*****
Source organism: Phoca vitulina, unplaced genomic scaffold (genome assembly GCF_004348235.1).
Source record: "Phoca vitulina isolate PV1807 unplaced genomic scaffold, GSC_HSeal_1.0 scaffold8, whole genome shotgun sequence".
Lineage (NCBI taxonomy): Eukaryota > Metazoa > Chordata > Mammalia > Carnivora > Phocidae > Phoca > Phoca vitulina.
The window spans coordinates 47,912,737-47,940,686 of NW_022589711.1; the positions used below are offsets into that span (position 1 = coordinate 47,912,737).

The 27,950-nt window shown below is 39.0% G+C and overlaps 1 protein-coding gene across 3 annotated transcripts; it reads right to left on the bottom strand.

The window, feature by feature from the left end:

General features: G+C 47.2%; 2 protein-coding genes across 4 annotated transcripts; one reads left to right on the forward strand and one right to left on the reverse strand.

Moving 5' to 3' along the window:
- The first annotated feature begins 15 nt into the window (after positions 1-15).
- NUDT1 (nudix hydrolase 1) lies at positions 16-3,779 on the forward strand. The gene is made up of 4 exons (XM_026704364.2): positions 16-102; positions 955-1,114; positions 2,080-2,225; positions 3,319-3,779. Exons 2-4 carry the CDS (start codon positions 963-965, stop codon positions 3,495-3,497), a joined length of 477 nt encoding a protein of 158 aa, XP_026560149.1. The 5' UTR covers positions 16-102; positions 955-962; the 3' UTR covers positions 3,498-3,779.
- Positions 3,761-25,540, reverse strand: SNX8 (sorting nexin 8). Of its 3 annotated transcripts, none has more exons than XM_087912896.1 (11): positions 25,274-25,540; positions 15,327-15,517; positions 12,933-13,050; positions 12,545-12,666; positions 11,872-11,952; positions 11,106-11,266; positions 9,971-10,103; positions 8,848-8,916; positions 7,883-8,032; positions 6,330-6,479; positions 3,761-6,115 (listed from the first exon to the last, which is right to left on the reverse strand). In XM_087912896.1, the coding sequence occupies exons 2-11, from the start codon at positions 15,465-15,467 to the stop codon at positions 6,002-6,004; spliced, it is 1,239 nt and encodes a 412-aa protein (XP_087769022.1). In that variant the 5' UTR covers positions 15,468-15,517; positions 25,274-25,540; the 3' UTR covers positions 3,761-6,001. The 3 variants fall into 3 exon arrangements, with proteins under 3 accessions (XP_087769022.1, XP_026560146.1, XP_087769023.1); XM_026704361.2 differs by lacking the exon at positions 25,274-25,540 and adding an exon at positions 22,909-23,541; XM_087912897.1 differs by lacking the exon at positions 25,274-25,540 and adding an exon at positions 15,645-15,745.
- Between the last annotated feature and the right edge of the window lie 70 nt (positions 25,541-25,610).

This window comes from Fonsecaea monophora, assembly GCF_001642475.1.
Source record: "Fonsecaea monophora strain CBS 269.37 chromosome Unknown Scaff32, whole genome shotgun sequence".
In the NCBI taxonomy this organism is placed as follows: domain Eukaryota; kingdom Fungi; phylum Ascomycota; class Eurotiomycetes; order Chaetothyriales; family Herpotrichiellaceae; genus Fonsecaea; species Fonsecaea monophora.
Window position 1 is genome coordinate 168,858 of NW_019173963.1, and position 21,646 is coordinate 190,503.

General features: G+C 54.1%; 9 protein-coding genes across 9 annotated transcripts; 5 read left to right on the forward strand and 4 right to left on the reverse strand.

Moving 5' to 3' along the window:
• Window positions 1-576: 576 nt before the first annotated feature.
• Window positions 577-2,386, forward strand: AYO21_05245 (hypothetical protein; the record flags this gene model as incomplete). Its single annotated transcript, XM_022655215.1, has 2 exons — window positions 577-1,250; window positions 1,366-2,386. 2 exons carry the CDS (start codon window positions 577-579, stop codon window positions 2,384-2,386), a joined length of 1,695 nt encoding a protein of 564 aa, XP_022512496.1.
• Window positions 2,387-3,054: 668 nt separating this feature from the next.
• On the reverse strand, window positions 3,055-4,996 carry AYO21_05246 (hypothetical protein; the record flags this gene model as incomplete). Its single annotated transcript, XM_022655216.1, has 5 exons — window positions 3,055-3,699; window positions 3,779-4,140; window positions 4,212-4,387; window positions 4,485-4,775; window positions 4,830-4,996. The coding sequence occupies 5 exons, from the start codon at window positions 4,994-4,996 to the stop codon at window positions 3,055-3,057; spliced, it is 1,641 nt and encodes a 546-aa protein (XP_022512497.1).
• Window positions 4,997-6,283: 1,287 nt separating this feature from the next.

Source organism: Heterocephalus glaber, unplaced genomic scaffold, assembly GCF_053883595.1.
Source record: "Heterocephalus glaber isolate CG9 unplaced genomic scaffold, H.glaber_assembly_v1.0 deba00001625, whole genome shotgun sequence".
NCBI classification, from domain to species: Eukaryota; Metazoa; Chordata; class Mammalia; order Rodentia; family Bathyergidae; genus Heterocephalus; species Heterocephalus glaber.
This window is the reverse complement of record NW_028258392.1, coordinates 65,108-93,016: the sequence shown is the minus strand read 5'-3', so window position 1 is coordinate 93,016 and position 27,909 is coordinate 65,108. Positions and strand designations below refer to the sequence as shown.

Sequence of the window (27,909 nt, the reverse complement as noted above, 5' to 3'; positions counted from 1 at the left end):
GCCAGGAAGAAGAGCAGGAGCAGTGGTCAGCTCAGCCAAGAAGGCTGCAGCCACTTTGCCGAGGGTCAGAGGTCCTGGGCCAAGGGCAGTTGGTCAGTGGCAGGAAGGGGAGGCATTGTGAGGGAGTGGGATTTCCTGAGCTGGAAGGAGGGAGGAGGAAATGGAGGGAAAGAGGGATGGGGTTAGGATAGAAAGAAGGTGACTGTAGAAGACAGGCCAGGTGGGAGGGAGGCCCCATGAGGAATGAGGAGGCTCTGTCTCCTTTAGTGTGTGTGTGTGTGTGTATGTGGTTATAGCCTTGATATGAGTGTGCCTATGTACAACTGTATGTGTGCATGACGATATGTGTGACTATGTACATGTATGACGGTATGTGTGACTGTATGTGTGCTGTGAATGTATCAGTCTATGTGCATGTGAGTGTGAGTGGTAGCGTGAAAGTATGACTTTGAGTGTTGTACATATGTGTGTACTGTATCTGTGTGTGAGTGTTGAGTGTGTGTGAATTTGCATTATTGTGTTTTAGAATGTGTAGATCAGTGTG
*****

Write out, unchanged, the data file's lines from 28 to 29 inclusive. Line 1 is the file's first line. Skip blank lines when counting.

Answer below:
Sequence of the window (27,909 nt, the reverse complement as noted above, 5' to 3'; positions counted from 1 at the left end):
GCCAGGAAGAAGAGCAGGAGCAGTGGTCAGCTCAGCCAAGAAGGCTGCAGCCACTTTGCCGAGGGTCAGAGGTCCTGGGCCAAGGGCAGTTGGTCAGTGGCAGGAAGGGGAGGCATTGTGAGGGAGTGGGATTTCCTGAGCTGGAAGGAGGGAGGAGGAAATGGAGGGAAAGAGGGATGGGGTTAGGATAGAAAGAAGGTGACTGTAGAAGACAGGCCAGGTGGGAGGGAGGCCCCATGAGGAATGAGGAGGCTCTGTCTCCTTTAGTGTGTGTGTGTGTGTGTATGTGGTTATAGCCTTGATATGAGTGTGCCTATGTACAACTGTATGTGTGCATGACGATATGTGTGACTATGTACATGTATGACGGTATGTGTGACTGTATGTGTGCTGTGAATGTATCAGTCTATGTGCATGTGAGTGTGAGTGGTAGCGTGAAAGTATGACTTTGAGTGTTGTACATATGTGTGTACTGTATCTGTGTGTGAGTGTTGAGTGTGTGTGAATTTGCATTATTGTGTTTTAGAATGTGTAGATCAGTGTG